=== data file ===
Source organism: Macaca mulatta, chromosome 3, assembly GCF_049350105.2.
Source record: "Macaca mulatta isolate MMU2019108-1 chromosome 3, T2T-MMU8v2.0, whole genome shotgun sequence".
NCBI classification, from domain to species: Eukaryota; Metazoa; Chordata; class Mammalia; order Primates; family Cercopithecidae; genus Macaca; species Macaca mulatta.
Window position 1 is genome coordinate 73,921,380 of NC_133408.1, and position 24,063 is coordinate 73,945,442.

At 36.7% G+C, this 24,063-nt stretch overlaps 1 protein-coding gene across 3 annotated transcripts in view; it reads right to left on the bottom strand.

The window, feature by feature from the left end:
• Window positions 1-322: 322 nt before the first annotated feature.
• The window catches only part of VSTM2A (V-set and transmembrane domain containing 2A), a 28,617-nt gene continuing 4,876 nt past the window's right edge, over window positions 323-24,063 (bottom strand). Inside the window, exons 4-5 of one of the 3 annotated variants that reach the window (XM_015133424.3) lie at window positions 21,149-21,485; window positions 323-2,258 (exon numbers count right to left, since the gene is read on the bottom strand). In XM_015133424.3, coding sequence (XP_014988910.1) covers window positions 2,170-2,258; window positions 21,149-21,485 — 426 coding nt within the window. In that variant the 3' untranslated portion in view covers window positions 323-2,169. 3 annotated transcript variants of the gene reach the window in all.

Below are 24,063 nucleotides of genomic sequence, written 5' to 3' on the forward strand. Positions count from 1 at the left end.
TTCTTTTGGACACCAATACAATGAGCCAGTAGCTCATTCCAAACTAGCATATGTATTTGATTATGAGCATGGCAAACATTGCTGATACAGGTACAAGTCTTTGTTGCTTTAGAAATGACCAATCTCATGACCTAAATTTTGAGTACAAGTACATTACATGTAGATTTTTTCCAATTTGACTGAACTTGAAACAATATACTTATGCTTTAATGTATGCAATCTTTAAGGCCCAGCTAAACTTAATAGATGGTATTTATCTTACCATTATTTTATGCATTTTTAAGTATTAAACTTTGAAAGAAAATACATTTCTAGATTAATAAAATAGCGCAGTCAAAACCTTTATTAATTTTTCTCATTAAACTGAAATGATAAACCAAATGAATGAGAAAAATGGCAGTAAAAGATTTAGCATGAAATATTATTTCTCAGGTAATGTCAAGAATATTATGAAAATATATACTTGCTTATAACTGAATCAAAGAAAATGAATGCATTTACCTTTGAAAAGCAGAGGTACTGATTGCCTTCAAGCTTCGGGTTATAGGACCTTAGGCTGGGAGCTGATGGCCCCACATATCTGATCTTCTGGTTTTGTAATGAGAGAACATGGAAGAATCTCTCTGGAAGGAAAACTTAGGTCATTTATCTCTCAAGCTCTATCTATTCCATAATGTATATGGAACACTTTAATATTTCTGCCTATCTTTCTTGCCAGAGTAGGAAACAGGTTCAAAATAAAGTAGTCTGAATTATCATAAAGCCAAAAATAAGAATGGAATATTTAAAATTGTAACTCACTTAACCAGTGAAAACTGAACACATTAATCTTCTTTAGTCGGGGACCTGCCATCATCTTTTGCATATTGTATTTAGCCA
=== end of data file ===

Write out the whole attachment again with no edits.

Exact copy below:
Source organism: Macaca mulatta, chromosome 3, assembly GCF_049350105.2.
Source record: "Macaca mulatta isolate MMU2019108-1 chromosome 3, T2T-MMU8v2.0, whole genome shotgun sequence".
NCBI classification, from domain to species: Eukaryota; Metazoa; Chordata; class Mammalia; order Primates; family Cercopithecidae; genus Macaca; species Macaca mulatta.
Window position 1 is genome coordinate 73,921,380 of NC_133408.1, and position 24,063 is coordinate 73,945,442.

At 36.7% G+C, this 24,063-nt stretch overlaps 1 protein-coding gene across 3 annotated transcripts in view; it reads right to left on the bottom strand.

The window, feature by feature from the left end:
• Window positions 1-322: 322 nt before the first annotated feature.
• The window catches only part of VSTM2A (V-set and transmembrane domain containing 2A), a 28,617-nt gene continuing 4,876 nt past the window's right edge, over window positions 323-24,063 (bottom strand). Inside the window, exons 4-5 of one of the 3 annotated variants that reach the window (XM_015133424.3) lie at window positions 21,149-21,485; window positions 323-2,258 (exon numbers count right to left, since the gene is read on the bottom strand). In XM_015133424.3, coding sequence (XP_014988910.1) covers window positions 2,170-2,258; window positions 21,149-21,485 — 426 coding nt within the window. In that variant the 3' untranslated portion in view covers window positions 323-2,169. 3 annotated transcript variants of the gene reach the window in all.

Below are 24,063 nucleotides of genomic sequence, written 5' to 3' on the forward strand. Positions count from 1 at the left end.
TTCTTTTGGACACCAATACAATGAGCCAGTAGCTCATTCCAAACTAGCATATGTATTTGATTATGAGCATGGCAAACATTGCTGATACAGGTACAAGTCTTTGTTGCTTTAGAAATGACCAATCTCATGACCTAAATTTTGAGTACAAGTACATTACATGTAGATTTTTTCCAATTTGACTGAACTTGAAACAATATACTTATGCTTTAATGTATGCAATCTTTAAGGCCCAGCTAAACTTAATAGATGGTATTTATCTTACCATTATTTTATGCATTTTTAAGTATTAAACTTTGAAAGAAAATACATTTCTAGATTAATAAAATAGCGCAGTCAAAACCTTTATTAATTTTTCTCATTAAACTGAAATGATAAACCAAATGAATGAGAAAAATGGCAGTAAAAGATTTAGCATGAAATATTATTTCTCAGGTAATGTCAAGAATATTATGAAAATATATACTTGCTTATAACTGAATCAAAGAAAATGAATGCATTTACCTTTGAAAAGCAGAGGTACTGATTGCCTTCAAGCTTCGGGTTATAGGACCTTAGGCTGGGAGCTGATGGCCCCACATATCTGATCTTCTGGTTTTGTAATGAGAGAACATGGAAGAATCTCTCTGGAAGGAAAACTTAGGTCATTTATCTCTCAAGCTCTATCTATTCCATAATGTATATGGAACACTTTAATATTTCTGCCTATCTTTCTTGCCAGAGTAGGAAACAGGTTCAAAATAAAGTAGTCTGAATTATCATAAAGCCAAAAATAAGAATGGAATATTTAAAATTGTAACTCACTTAACCAGTGAAAACTGAACACATTAATCTTCTTTAGTCGGGGACCTGCCATCATCTTTTGCATATTGTATTTAGCCA